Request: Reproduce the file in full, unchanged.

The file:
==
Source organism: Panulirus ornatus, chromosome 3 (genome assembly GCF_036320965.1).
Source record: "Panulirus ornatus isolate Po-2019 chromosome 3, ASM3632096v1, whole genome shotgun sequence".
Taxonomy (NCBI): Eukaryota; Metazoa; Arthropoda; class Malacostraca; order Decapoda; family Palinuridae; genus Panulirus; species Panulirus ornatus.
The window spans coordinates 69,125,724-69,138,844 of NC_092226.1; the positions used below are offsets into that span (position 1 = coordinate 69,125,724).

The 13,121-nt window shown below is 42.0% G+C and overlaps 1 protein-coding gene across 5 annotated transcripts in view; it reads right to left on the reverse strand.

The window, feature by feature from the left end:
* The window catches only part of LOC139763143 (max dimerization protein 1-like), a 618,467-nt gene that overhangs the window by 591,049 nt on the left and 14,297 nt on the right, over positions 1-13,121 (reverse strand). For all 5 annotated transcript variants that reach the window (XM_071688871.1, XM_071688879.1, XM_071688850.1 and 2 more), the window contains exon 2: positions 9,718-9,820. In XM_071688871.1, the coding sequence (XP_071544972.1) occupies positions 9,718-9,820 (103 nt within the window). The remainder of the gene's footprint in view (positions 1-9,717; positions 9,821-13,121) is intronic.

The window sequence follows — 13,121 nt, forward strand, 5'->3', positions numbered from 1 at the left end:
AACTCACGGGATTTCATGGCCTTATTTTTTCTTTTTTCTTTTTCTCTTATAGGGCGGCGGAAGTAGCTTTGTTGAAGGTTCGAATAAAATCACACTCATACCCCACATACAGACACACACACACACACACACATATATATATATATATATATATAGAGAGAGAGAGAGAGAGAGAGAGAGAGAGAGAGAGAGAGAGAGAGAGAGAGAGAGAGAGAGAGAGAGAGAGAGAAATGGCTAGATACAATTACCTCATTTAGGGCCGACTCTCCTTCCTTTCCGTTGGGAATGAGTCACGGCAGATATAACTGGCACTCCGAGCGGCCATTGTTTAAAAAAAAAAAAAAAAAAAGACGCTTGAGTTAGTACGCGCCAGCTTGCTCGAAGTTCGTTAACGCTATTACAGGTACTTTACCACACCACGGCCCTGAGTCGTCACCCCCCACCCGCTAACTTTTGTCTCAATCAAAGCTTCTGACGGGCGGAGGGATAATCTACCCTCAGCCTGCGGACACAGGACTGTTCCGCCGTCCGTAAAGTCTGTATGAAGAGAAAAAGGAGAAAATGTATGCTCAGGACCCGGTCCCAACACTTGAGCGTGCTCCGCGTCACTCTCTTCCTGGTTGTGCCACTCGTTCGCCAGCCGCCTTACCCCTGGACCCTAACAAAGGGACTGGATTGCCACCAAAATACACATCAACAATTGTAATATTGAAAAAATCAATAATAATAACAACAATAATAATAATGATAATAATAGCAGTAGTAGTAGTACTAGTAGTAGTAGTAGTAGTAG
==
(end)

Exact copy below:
Source organism: Panulirus ornatus, chromosome 3 (genome assembly GCF_036320965.1).
Source record: "Panulirus ornatus isolate Po-2019 chromosome 3, ASM3632096v1, whole genome shotgun sequence".
Taxonomy (NCBI): Eukaryota; Metazoa; Arthropoda; class Malacostraca; order Decapoda; family Palinuridae; genus Panulirus; species Panulirus ornatus.
The window spans coordinates 69,125,724-69,138,844 of NC_092226.1; the positions used below are offsets into that span (position 1 = coordinate 69,125,724).

The 13,121-nt window shown below is 42.0% G+C and overlaps 1 protein-coding gene across 5 annotated transcripts in view; it reads right to left on the reverse strand.

The window, feature by feature from the left end:
* The window catches only part of LOC139763143 (max dimerization protein 1-like), a 618,467-nt gene that overhangs the window by 591,049 nt on the left and 14,297 nt on the right, over positions 1-13,121 (reverse strand). For all 5 annotated transcript variants that reach the window (XM_071688871.1, XM_071688879.1, XM_071688850.1 and 2 more), the window contains exon 2: positions 9,718-9,820. In XM_071688871.1, the coding sequence (XP_071544972.1) occupies positions 9,718-9,820 (103 nt within the window). The remainder of the gene's footprint in view (positions 1-9,717; positions 9,821-13,121) is intronic.

The window sequence follows — 13,121 nt, forward strand, 5'->3', positions numbered from 1 at the left end:
AACTCACGGGATTTCATGGCCTTATTTTTTCTTTTTTCTTTTTCTCTTATAGGGCGGCGGAAGTAGCTTTGTTGAAGGTTCGAATAAAATCACACTCATACCCCACATACAGACACACACACACACACACACATATATATATATATATATATATAGAGAGAGAGAGAGAGAGAGAGAGAGAGAGAGAGAGAGAGAGAGAGAGAGAGAGAGAGAGAGAGAGAGAGAGAGAAATGGCTAGATACAATTACCTCATTTAGGGCCGACTCTCCTTCCTTTCCGTTGGGAATGAGTCACGGCAGATATAACTGGCACTCCGAGCGGCCATTGTTTAAAAAAAAAAAAAAAAAAAGACGCTTGAGTTAGTACGCGCCAGCTTGCTCGAAGTTCGTTAACGCTATTACAGGTACTTTACCACACCACGGCCCTGAGTCGTCACCCCCCACCCGCTAACTTTTGTCTCAATCAAAGCTTCTGACGGGCGGAGGGATAATCTACCCTCAGCCTGCGGACACAGGACTGTTCCGCCGTCCGTAAAGTCTGTATGAAGAGAAAAAGGAGAAAATGTATGCTCAGGACCCGGTCCCAACACTTGAGCGTGCTCCGCGTCACTCTCTTCCTGGTTGTGCCACTCGTTCGCCAGCCGCCTTACCCCTGGACCCTAACAAAGGGACTGGATTGCCACCAAAATACACATCAACAATTGTAATATTGAAAAAATCAATAATAATAACAACAATAATAATAATGATAATAATAGCAGTAGTAGTAGTACTAGTAGTAGTAGTAGTAGTAG